When writing, editing and re-writing, there are a lot of details within your book that you will either delete, rearrange or hide away for safe keeping. That's right, it's not always as simple as putting your pen to paper (or finger-tips to keyboard) and creating scenes from start to finish. There are many different ways you can make it easier for yourself as a writer, that will also help improve the quality of your story. It all comes down to extra notes.
If you're a part of the writing community you surely would have heard of people with documents upon documents of notes or edits for each book, just so that they don't mess with their original writing attempts. This is definitely something for people to follow along with, as sometimes us writers change our minds. The worst thing you could possibly do is delete a previous idea that you momentarily thought was weak, only to wish you had the same wording available the next day.
Most editing I personally am experienced with can be done through Microsoft Track Changes, and I know that most professional editors make sure to create another document with the Track Changes accepted instead of deleting work from the original. This is because you need to be able to review the changes, and sometimes changes aren't always for the better.
If you don't want to (or don't have the computer space to) create an entire duplicate of your manuscript for changes to be made, then you can always make a small document with your deleted content. These should be copied and pasted straight onto an empty document, with specification of what page and section they came from, in order to save future confusion. By doing this, you can progress your work without worry of losing any prime material from your original manuscript.
Plot and story notes
When writing novels, there are going to be a lot of pages holding information that you may not be able to easily think of later on. Because of this, it's important to plan your work accordingly - with notes in special categories. I'll break some down for you:
Characters The makings of a good story places a high importance on how dimensional your characters are, and developing characters takes time. A great character can also be ruined by inconsistency, so there is a lot to look out for. But how can we do our best to keep our characters consistent throughout the whole process? Create an entire document or powerpoint dedicated to your characters, before you begin writing. Here, write their names, their relatives, a brief background story and most importantly their motives. Once you have the foundations, it's simply the case of regularly updating their details as your story moves along. Even if you reference something like their street address once - write it in the character notes, so that you don't get it wrong if you can't find it again. When writing a book with a large amount of characters, this will also help you to keep track and not accidentally forget about someone who might've been introduced early on with presumed character potential.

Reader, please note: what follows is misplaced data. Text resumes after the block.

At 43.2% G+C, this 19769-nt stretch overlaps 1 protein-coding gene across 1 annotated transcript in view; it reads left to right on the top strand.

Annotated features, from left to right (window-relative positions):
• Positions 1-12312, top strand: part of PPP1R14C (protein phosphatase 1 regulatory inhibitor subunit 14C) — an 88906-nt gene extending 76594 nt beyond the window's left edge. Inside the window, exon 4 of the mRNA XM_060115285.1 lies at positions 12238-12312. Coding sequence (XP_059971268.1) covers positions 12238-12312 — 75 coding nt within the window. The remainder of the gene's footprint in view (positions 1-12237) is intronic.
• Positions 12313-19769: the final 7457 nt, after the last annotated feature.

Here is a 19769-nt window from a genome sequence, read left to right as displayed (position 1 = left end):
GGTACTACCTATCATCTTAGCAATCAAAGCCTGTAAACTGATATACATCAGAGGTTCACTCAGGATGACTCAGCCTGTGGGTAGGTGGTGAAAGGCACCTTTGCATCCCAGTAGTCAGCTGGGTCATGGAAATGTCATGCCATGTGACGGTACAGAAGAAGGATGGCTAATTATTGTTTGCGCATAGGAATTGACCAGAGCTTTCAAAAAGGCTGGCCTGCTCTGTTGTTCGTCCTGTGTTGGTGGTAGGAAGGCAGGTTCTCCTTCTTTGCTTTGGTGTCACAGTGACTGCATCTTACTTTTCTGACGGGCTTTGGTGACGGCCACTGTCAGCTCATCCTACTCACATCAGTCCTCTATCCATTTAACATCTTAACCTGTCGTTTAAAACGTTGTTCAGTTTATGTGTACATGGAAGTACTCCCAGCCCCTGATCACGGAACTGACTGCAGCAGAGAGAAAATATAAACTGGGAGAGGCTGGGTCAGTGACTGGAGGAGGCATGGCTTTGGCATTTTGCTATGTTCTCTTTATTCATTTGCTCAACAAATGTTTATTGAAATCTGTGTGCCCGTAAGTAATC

Foreshadowing As you're aware, great books usually have little hints to the readers on how the story will progress. It's what stops endings from seeming out of place or out of character. However, these are something you also need to keep track of. Like when editing, it's important to keep a note of where you put an example of foreshadowing in your book - including what page number, paragraph, etc. This allows you to elaborate on your hints, and to potentially shift them if the trajectory of your novel's plot changes.
Dialogue style This is another important one for your character consistency. We learn most about our characters through the way they speak and what they say. Whether its their slang, their accent or their 'on-purpose' quirky way of pronunciation, you want to make sure it doesn't change throughout the novel (unless it's part of their character development, of course). As a popular example, if you write a character to have a thick French accent, replacing 'the' with 'zee' within their quotes, you can't accidentally fall short or give up on the sentiment. If a character has had a French accent their entire lives, it's unlikely that they'd lose it within the short span of your novel's timeline. Therefore, you need to make clear notes - almost as if it were a glossary - about the way words are pronounced, if some words mean something else to the character, and how to maintain their mannerisms throughout the novel. Just a simple reminder to yourself will help to keep your characters realistic.